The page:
A year after playing at the Confederations Cup, Mexico returned to Russia on Monday hoping to once again break through to the latter stages of a World Cup.

It’s been 32 years since Mexico last reached the quarter-finals of the tournament and head coach Juan Carlos Osorio has been utilising an unconventional selection approach to try to put an end to a frustrating pattern.

Under Osorio, Mexicans are never quite sure who will be playing for the national team.

A different line-up has been deployed by the coach in all of his 44 games in charge and now questions are being asked about ‘tactical tinkering’ going into the finals.

Osorio, who replaced fan favourite Miguel Herrera in 2015, isn’t budging.

The Colombian has no plans to change the strategy because it carried Mexico to the World Cup as the top-placed team in CONCACAF qualifying for the first time in two decades.

But changing formations depending on the opponents hasn’t fared well in all competitions.

The Mexicans were consigned to their worst-ever defeat in the 2016 Copa America Centenario quarter-finals, trounced 7-0 by Chile.

In a pair of semi-finals last year, they were beaten 4-1 by Germany in the Confederations Cup and lost 1-0 to Jamaica in the Gold Cup.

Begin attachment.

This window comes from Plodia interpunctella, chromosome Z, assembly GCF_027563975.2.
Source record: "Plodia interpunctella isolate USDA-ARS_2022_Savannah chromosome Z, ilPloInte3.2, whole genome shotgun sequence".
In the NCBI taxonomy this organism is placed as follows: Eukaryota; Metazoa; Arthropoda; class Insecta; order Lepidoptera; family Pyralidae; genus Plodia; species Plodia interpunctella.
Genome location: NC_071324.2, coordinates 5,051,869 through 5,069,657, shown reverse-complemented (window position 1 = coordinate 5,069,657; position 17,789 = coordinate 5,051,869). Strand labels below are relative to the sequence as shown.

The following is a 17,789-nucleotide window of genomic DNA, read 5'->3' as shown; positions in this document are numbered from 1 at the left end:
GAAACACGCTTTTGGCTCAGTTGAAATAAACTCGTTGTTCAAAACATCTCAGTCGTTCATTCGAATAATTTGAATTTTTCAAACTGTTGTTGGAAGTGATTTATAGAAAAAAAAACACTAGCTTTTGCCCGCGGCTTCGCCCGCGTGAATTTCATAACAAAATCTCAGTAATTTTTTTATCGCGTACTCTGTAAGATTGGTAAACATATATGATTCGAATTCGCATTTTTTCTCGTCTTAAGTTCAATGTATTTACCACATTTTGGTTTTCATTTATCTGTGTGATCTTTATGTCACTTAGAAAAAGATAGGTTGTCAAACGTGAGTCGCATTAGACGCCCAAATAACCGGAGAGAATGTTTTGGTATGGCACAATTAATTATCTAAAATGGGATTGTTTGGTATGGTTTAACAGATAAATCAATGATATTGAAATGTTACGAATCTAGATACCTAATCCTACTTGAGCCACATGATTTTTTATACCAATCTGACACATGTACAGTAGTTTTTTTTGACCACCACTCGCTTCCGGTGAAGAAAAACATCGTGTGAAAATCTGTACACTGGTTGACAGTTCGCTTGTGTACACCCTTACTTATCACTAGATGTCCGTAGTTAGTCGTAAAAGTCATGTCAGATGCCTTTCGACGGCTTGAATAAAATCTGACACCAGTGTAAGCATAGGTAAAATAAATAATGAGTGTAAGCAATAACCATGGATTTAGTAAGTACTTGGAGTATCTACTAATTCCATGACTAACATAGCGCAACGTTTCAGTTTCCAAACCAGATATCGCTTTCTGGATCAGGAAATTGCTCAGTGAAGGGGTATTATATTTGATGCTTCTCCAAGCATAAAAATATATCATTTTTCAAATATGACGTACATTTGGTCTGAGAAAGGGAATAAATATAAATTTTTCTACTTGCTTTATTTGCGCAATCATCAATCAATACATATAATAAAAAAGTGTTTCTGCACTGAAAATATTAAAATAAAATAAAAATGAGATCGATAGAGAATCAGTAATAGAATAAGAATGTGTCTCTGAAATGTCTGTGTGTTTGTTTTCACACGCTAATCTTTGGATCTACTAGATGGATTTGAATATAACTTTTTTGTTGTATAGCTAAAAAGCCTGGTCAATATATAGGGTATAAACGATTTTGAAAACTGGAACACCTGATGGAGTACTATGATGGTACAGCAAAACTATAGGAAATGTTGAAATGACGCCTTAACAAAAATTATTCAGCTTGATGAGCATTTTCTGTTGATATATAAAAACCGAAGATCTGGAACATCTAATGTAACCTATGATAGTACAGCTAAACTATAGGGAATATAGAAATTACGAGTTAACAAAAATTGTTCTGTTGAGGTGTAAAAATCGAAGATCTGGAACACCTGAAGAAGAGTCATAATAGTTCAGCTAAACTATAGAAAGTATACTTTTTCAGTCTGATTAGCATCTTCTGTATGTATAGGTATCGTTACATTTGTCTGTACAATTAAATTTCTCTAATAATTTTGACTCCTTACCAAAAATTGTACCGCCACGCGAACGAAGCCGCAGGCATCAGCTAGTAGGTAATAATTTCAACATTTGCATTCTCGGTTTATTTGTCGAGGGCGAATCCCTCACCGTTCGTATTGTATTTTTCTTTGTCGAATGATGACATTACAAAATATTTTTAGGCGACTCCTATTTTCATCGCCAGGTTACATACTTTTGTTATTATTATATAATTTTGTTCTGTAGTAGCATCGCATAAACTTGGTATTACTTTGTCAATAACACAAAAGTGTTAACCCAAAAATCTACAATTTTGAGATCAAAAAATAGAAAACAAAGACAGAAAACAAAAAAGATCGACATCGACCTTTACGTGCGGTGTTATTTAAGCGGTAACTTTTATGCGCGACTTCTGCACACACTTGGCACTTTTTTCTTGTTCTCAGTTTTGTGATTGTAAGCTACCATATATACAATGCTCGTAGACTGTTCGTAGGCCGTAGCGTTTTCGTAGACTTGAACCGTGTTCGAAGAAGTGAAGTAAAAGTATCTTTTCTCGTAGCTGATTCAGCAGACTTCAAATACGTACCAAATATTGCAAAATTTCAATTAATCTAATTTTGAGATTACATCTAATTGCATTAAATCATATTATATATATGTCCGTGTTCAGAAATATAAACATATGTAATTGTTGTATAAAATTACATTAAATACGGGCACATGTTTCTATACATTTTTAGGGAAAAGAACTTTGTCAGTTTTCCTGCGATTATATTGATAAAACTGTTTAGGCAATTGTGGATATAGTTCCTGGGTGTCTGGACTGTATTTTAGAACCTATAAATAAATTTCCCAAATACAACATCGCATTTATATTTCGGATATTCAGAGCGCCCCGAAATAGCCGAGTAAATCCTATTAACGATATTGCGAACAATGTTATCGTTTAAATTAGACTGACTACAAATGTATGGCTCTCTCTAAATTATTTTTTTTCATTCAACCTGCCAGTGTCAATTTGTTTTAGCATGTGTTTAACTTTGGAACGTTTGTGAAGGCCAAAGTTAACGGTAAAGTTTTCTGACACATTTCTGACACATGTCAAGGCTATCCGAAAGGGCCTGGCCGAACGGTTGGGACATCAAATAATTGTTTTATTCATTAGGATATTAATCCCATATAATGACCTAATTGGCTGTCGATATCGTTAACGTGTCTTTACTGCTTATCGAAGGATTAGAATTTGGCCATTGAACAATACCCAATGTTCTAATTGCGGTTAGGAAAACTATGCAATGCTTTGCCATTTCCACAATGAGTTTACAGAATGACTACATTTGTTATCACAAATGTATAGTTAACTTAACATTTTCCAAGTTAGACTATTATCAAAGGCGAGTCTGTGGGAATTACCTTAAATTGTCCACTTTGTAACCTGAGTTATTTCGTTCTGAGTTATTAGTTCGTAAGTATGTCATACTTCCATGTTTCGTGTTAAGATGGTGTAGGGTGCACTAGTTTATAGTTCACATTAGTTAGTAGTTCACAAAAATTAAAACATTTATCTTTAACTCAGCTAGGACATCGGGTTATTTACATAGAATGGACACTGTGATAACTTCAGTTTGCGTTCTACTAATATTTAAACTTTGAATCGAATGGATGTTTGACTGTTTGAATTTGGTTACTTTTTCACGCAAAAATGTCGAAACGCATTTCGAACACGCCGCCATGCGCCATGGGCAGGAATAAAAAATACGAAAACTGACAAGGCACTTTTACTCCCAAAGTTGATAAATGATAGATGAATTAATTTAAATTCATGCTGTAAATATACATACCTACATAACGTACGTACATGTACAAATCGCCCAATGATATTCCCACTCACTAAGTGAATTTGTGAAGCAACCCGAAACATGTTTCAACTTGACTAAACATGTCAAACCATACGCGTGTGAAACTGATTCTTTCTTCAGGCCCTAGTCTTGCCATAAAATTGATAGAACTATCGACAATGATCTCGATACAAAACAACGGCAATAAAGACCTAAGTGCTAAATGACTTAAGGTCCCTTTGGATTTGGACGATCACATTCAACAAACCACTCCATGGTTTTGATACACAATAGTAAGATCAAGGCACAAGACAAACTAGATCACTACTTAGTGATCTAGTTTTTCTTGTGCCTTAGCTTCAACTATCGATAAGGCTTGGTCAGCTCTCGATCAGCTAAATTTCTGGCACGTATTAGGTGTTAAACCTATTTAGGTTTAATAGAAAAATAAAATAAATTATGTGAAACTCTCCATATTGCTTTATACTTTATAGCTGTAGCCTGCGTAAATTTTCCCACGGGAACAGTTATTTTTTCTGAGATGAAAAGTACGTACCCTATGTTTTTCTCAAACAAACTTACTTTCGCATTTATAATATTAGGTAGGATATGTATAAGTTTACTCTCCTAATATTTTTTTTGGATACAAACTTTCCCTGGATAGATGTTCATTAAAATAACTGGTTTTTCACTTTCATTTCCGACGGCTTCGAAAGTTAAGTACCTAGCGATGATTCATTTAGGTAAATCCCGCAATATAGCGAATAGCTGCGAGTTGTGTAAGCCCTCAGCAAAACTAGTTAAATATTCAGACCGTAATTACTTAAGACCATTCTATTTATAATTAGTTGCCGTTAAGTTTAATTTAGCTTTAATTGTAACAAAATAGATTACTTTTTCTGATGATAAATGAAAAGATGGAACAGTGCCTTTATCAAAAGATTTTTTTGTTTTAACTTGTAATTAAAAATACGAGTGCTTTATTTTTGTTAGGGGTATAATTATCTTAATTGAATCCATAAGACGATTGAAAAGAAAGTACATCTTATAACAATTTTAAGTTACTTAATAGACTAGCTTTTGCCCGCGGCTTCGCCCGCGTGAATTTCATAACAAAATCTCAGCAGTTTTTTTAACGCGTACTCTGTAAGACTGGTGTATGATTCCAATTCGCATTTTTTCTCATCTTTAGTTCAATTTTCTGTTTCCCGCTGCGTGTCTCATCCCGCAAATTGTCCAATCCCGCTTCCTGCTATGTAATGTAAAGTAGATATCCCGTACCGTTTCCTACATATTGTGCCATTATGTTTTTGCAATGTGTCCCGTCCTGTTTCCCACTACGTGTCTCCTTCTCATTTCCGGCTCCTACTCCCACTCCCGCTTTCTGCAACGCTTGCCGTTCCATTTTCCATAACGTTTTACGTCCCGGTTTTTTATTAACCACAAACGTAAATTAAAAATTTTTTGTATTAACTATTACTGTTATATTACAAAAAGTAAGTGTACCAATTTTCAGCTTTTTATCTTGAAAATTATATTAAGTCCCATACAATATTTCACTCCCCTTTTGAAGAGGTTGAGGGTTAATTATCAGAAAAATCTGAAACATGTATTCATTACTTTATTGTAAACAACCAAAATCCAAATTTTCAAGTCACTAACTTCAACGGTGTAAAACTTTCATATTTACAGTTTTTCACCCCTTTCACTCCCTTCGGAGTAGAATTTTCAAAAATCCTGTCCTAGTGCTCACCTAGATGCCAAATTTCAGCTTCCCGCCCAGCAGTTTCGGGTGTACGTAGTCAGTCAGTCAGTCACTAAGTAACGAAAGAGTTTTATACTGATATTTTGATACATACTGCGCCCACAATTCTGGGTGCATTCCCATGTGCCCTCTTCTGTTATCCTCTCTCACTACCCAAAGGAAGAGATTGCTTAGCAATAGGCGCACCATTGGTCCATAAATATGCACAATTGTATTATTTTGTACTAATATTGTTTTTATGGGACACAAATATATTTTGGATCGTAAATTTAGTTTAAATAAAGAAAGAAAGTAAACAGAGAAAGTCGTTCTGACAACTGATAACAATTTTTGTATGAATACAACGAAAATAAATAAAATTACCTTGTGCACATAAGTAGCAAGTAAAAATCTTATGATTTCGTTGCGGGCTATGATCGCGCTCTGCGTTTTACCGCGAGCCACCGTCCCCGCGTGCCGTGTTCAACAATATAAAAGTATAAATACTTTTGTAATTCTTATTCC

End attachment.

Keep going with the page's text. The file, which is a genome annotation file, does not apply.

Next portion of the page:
Progress for Mexico at the World Cup would be reaching the quarter-finals after failing to advance from the Round of 16 in six successive editions.

Only when the Mexicans hosted the World Cup did they make the last eight – in 1970 and 1986.

Osorio, a former conditioning coach at Manchester United under Sir Alex Ferguson, won four league titles in Colombia and was managing Sao Paulo before taking over his first job as a national coach with Mexico in 2015.

Osorio’s success in Colombia, where he won the championship with Once Caldas and three more with Atletico Nacional, was based on the same tactical fluidity that he brought to Mexico.

Mexico’s biggest strength comes in their attack.

Hirving Lozano, who scored 16 goals last season for PSV Eindhoven in the Dutch Eredivisie league, and Carlos Vela, who joined Los Angeles FC from Real Sociedad last year, will provide attacking thrust from out wide.

Javier “Chicharito” Hernandez remains the main striker heading into the tournament, but Raul Jimenez had a strong season with Benfica and will be pushing the West Ham striker for a starting place.

Meanwhile, Rafa Marquez is aiming to play in his fifth edition of the tournament.

It’s been a difficult road to the World Cup for the central defender so far.

Last August, Marquez was among 22 people named on a sanctions list by the U.S. Treasury Department.

He was accused of acting as a frontman for the Raul Flores Hernandez drug trafficking organisation in the Mexican city of Guadalajara.

He denied any wrongdoing and vowed to clear his name.

39 year-old Marquez has played for Barcelona, Monaco and New York Red Bulls and is considered one of the biggest stars in Mexican football history.

Mexico open their Group F campaign against World Cup holders Germany on 17th June in Moscow.

It’s a short trip, with the Russian capital also hosting Mexico’s tournament base.

Then there’s a trip to Rostov-on-Don to face South Korea on 23rd June, followed by a 27th June meeting with Sweden in Yekaterinburg.

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